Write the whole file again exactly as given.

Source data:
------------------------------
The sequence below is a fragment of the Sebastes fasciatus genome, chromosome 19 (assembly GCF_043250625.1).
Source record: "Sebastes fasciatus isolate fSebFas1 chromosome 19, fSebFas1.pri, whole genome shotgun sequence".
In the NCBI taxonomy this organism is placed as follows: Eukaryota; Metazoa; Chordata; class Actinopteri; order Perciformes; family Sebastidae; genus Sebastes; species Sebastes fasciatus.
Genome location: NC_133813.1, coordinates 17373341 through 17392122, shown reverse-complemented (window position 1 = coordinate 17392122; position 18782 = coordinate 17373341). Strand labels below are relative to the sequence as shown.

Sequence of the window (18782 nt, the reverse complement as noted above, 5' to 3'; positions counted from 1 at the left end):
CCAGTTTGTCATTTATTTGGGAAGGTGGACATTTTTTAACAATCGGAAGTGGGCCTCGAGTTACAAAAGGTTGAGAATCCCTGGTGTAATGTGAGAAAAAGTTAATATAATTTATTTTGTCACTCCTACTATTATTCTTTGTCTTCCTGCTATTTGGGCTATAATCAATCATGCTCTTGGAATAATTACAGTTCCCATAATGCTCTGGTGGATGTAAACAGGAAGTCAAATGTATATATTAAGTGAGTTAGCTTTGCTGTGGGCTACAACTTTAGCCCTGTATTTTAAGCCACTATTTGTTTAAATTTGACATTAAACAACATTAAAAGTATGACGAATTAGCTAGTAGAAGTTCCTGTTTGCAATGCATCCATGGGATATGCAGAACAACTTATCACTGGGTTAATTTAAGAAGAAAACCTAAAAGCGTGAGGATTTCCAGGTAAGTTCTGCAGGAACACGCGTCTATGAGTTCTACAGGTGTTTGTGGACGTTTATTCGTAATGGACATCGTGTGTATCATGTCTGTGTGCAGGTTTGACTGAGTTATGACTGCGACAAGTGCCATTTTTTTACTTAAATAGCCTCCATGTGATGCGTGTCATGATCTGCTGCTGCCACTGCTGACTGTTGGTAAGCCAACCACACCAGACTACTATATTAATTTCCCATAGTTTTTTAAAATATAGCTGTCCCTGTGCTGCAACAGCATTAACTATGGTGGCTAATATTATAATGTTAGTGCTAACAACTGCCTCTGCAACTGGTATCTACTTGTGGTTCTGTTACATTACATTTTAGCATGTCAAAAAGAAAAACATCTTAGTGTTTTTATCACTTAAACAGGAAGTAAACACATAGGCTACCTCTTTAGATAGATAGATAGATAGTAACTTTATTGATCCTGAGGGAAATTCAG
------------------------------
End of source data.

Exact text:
The sequence below is a fragment of the Sebastes fasciatus genome, chromosome 19 (assembly GCF_043250625.1).
Source record: "Sebastes fasciatus isolate fSebFas1 chromosome 19, fSebFas1.pri, whole genome shotgun sequence".
In the NCBI taxonomy this organism is placed as follows: Eukaryota; Metazoa; Chordata; class Actinopteri; order Perciformes; family Sebastidae; genus Sebastes; species Sebastes fasciatus.
Genome location: NC_133813.1, coordinates 17373341 through 17392122, shown reverse-complemented (window position 1 = coordinate 17392122; position 18782 = coordinate 17373341). Strand labels below are relative to the sequence as shown.

Sequence of the window (18782 nt, the reverse complement as noted above, 5' to 3'; positions counted from 1 at the left end):
CCAGTTTGTCATTTATTTGGGAAGGTGGACATTTTTTAACAATCGGAAGTGGGCCTCGAGTTACAAAAGGTTGAGAATCCCTGGTGTAATGTGAGAAAAAGTTAATATAATTTATTTTGTCACTCCTACTATTATTCTTTGTCTTCCTGCTATTTGGGCTATAATCAATCATGCTCTTGGAATAATTACAGTTCCCATAATGCTCTGGTGGATGTAAACAGGAAGTCAAATGTATATATTAAGTGAGTTAGCTTTGCTGTGGGCTACAACTTTAGCCCTGTATTTTAAGCCACTATTTGTTTAAATTTGACATTAAACAACATTAAAAGTATGACGAATTAGCTAGTAGAAGTTCCTGTTTGCAATGCATCCATGGGATATGCAGAACAACTTATCACTGGGTTAATTTAAGAAGAAAACCTAAAAGCGTGAGGATTTCCAGGTAAGTTCTGCAGGAACACGCGTCTATGAGTTCTACAGGTGTTTGTGGACGTTTATTCGTAATGGACATCGTGTGTATCATGTCTGTGTGCAGGTTTGACTGAGTTATGACTGCGACAAGTGCCATTTTTTTACTTAAATAGCCTCCATGTGATGCGTGTCATGATCTGCTGCTGCCACTGCTGACTGTTGGTAAGCCAACCACACCAGACTACTATATTAATTTCCCATAGTTTTTTAAAATATAGCTGTCCCTGTGCTGCAACAGCATTAACTATGGTGGCTAATATTATAATGTTAGTGCTAACAACTGCCTCTGCAACTGGTATCTACTTGTGGTTCTGTTACATTACATTTTAGCATGTCAAAAAGAAAAACATCTTAGTGTTTTTATCACTTAAACAGGAAGTAAACACATAGGCTACCTCTTTAGATAGATAGATAGATAGTAACTTTATTGATCCTGAGGGAAATTCAG